It’s a sad day when we witness something wrong with our gerbils. What can you do about a possible stroke your gerbil has suffered? Is this even possible?
In this article, we’ll dedicate some time and effort into explaining the details into whether or not your gerbil had a stroke.
Can My Gerbil Have A Stroke? Paralysis in the legs or one side of your gerbil’s body could indicate a stroke has occurred. Keep your gerbil calm, warm, nourished and seek medical attention. Recovery is possible in some cases. Observe and assist for 5-12 days to notice improvement.
How Do I Know If My Gerbil Had A Stroke?
You have grown accustomed to taking care of your gerbil. You enjoy watching its antics, quirky behavior and overall silliness that brings you some joy in between your daily routines.
Suddenly you notice that your gerbil is not acting the same. You have the right to be concerned about a possible stroke that may have occurred. Look for the following signs:
- unable to move or dragging limbs
- eyes closed or fluttering
- lack of appetite
Strokes happen out of nowhere and it’s hard to do anything about it at that moment. Visit the vet to make sure that a stroke has occurred. Your gerbil may have temporarily or permanently lost some functions and movement.
What Is a Stroke in Gerbils?
A stroke in a gerbil is similar to one that could happen in humans. The brain loses blood or the flow of blood becomes limited in certain areas. There are two types of strokes:
- Ischemic: Blood flow gets blocked due to clotting
- Hemorrhagic: Blood vessel bursts and bleeds into the brain.
A gerbil will lose its ability to move freely and may not squeak the way it used to. Eating may also become difficult and your assistance to hand feed might be necessary.
What Caused My Gerbil To Have A Stroke?
A part of the brain in gerbils known as the circle of Willis is made of arteries supplying blood to the brain. Research and studies have proven that gerbils have an incomplete circle of Willis.
The limited blood flow and brain artery function commonly results in a stroke for gerbils more than most mammals. Inbreeding over generations may have caused this to occur. Please do not blame yourself.
Why Is My Gerbil Wobbling?
Your gerbil may be getting old. The simple explanation of old age is easy to understand and live with. Further explanations are as follows:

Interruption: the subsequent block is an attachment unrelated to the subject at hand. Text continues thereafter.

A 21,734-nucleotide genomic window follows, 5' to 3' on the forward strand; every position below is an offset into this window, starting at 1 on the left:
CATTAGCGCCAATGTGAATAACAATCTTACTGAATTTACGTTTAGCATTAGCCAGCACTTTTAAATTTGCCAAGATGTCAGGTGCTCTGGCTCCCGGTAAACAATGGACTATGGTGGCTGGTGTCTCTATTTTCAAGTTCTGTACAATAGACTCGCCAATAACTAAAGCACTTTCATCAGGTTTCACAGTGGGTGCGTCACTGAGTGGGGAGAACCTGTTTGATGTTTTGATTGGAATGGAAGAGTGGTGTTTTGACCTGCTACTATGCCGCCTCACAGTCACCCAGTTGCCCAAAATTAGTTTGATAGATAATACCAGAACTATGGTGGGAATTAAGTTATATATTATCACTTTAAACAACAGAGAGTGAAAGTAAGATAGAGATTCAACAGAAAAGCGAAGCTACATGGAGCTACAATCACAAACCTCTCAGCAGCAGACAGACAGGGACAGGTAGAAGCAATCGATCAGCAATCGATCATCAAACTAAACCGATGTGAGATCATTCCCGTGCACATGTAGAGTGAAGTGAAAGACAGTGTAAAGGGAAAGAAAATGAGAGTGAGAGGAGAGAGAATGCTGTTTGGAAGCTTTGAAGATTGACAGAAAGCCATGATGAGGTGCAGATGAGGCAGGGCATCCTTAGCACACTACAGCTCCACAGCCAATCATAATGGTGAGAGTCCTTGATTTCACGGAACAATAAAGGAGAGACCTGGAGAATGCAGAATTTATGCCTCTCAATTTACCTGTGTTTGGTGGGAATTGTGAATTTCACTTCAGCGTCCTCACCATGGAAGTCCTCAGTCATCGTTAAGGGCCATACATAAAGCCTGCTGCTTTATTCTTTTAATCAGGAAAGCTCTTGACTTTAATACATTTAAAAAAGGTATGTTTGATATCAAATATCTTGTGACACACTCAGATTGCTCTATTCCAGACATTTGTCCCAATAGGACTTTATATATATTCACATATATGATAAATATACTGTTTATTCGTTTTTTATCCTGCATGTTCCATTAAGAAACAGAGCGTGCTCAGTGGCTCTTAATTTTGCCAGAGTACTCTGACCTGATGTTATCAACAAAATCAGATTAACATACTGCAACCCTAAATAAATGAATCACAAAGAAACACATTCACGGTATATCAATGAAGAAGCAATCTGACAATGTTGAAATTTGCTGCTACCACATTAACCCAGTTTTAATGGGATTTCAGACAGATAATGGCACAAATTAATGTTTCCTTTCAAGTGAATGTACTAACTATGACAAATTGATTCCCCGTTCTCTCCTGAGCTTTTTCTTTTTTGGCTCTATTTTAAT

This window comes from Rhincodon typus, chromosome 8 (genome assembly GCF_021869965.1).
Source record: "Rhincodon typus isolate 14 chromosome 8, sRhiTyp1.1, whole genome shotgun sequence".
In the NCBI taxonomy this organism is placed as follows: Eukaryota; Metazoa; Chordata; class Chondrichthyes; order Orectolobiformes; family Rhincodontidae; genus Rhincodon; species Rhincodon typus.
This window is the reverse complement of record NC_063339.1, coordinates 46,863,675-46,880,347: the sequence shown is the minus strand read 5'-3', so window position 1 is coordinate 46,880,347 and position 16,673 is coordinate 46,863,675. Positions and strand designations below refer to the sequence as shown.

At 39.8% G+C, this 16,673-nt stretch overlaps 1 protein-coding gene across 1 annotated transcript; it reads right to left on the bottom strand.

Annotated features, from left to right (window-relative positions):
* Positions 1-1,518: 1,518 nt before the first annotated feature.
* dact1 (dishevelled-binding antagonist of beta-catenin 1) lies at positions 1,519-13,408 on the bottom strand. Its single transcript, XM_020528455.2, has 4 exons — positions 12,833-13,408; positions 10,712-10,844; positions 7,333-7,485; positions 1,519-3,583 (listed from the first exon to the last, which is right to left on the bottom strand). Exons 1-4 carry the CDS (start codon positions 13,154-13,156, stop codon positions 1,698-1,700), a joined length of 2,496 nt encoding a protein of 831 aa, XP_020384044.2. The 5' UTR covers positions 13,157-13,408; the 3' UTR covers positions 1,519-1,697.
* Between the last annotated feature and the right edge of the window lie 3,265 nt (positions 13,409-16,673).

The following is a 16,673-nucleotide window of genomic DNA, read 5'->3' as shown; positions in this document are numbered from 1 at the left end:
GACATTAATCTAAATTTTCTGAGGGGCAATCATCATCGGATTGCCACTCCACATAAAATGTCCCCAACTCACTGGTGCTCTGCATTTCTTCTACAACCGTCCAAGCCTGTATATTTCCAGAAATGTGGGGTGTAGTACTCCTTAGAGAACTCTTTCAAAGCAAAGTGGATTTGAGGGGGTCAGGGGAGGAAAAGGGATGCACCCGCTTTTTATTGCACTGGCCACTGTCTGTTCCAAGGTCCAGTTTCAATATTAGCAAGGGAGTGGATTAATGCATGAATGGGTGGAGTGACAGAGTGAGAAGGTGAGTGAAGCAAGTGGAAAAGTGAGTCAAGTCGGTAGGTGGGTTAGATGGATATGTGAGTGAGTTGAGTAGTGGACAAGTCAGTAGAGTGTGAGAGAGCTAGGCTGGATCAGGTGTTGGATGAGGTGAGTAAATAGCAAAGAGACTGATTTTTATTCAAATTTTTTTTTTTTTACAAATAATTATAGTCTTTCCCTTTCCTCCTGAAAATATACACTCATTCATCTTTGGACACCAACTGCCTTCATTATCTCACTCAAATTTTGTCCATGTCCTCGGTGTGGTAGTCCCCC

- ear infection
- internal tumor
Your gerbil may have its head tilted. This gerbil could have an ear infection and you may also notice it walking in circles. Seek medical help to find out which medications are suitable to help your gerbil recover.
Gerbils may also suffer from tumors. Hopefully they are benign, but they can still affect the balance and movement of your gerbil.
Part of the brain may have lost blood. Look for the following signs:
- leaning to one side
- unable to move one leg
- no movement on half of its face
- loss of appetite
- closed eyes
What Should I Do If My Gerbil Is Paralyzed?
You will have to notice how much paralysis has affected your gerbil. Multiple strokes may have occurred over a short period of time. Complete paralysis will leave your gerbil suffering or starving for nutrition.
If your gerbil gives up eating, barely opens its eyes and stops moving around, you may have to ask for your vet’s opinion on whether or not it’s time to say goodbye to your little companion.
How Do I Help My Gerbil Recover From A Stroke?
Sometimes, we can comfort our gerbils who have had a stroke. If we’re lucky, they may recover and resume independent functions. Until then, try to help out with the following tips:
- Visit the vet.
- Hand-feed your gerbil easily digestible food like bananas, apple sauce or oatmeal.
- Keep your gerbil warm with a heat pad or raise the temperature
Recovery is not up to us to decide. We may be providing palliative care with the notion that these are its last few days or weeks before it succumbs to the effects of the stroke. We can still provide comfort during these times.
How Do I Feed My Gerbil With A Stoke?
A gerbil who recently had a stroke may not be able to feed independently. Choose soft foods and help direct it into their mouths if they cannot use their paws like they used to.
- Let your gerbil lick the food off a spoon.
- Use an eye dropper to deliver water.
- Offer apple sauce, baby food (no sugar), oatmeal or soft vegetables.
Recovery is possible. Once you notice your gerbil using its paws and trying the grab the food, begin allowing it resume normal feeding practices.
What Are The Signs Of A Gerbil Dying?
If you do not notice your gerbil recovering from a stroke, you may witness the opposite. The following signs of death looming may include the following:
- very little movement
- stops eating
- breathes slowly or labored
- fur is dull or shedding
- loses weight
- pees on itself
- not drinking anything
Create a warm and comfortable space for your gerbil who has suffered a stroke. Make sure the vet has diagnosed it as such.
Provide extra bedding and a possible heat pad to remain warm when your gerbil isn’t able to maintain its body temperature the way it used to.
Hand-feed or use a spoon with soft food. You might get lucky and witness your gerbil recovering in 5-12 days. We hope this is the case.
Thank you for visiting HomePetHelp.com for information regarding gerbils and plenty of other pets that we greatly enjoy caring for. Please check out more articles that may interest you. See you next time!
- 1 How Do I Know If My Gerbil Had A Stroke?
- 2 What Is a Stroke in Gerbils?
- 3 What Caused My Gerbil To Have A Stroke?
- 4 Why Is My Gerbil Wobbling?
- 5 What Should I Do If My Gerbil Is Paralyzed?
- 6 How Do I Help My Gerbil Recover From A Stroke?
- 7 How Do I Feed My Gerbil With A Stoke?
- 8 What Are The Signs Of A Gerbil Dying?
- 9 Conclusion